Report Issued on Feeding Cattle WDGS

At certain levels fed cattle performed the same or better.

Published on: Sep 21, 2009

Wet distiller's grain with solubles may offer an inexpensive alternative to traditional feed ingredients when fed to livestock. Agriculture Research Service studies indicate that WDGS, a common ethanol byproduct, could replace more costly traditional feed ingredients such as corn, soybean meal, urea, and mineral supplements. WDGS typically costs about 10% less than corn when used as livestock feed.

 

ARS scientists at the U.S. Meat Animal Research Center in Clay Center, Nebraska investigated for feedlot performance, energy utilization efficiency, post harvest meat characteristics, and cattle manure emissions. Study results indicated that cattle in the "finishing phase" and fed diets of 20 to 40% WDGS performed equal to or better than that of a group of cattle that did not receive the WDGS.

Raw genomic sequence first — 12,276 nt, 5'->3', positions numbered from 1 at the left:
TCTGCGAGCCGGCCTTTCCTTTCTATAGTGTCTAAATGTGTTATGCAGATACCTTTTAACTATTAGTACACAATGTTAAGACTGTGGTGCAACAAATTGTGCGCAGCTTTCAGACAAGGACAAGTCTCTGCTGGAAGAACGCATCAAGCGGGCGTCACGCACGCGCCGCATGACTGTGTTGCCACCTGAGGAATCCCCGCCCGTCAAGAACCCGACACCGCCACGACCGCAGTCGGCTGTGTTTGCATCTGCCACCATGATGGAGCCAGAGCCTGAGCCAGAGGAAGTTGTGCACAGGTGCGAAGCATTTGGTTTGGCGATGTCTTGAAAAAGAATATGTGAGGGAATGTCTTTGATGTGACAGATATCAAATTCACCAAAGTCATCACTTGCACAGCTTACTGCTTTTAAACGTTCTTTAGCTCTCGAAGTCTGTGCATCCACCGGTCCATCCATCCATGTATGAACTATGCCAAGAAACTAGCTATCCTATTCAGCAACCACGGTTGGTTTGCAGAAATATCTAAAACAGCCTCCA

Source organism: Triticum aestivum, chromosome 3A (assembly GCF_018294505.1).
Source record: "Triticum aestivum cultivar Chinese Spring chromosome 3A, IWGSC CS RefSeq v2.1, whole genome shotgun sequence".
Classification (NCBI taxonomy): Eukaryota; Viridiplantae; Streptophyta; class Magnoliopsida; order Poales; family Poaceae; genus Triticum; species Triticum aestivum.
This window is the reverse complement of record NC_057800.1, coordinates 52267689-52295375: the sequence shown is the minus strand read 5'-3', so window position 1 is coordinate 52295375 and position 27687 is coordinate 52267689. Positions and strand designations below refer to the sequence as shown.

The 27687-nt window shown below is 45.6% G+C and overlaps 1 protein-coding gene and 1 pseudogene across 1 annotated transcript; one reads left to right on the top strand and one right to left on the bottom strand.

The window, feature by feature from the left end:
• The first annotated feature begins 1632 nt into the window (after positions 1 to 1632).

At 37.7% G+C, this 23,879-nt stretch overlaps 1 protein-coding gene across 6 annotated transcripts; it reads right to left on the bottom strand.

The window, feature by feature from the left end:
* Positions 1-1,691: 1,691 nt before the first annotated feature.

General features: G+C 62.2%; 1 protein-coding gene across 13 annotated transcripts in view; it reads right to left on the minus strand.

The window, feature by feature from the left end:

Researchers did see lower energy utilization efficiency in cattle fed 60% WDGS, a factor that could reduce feedlot performance. But the bottom line looked good. Looking at meat quality revealed feeding a diet of 20 or 40% WDGS produced carcasses that were the same or better for yield and quality traits than carcasses of cattle that did not eat the WDGS. Cattle fed 60% WDGS diets were lighter, leaner, less marbled, and had lower yield grades than cattle in the groups that consumed lower quantities of WDGS or none at all.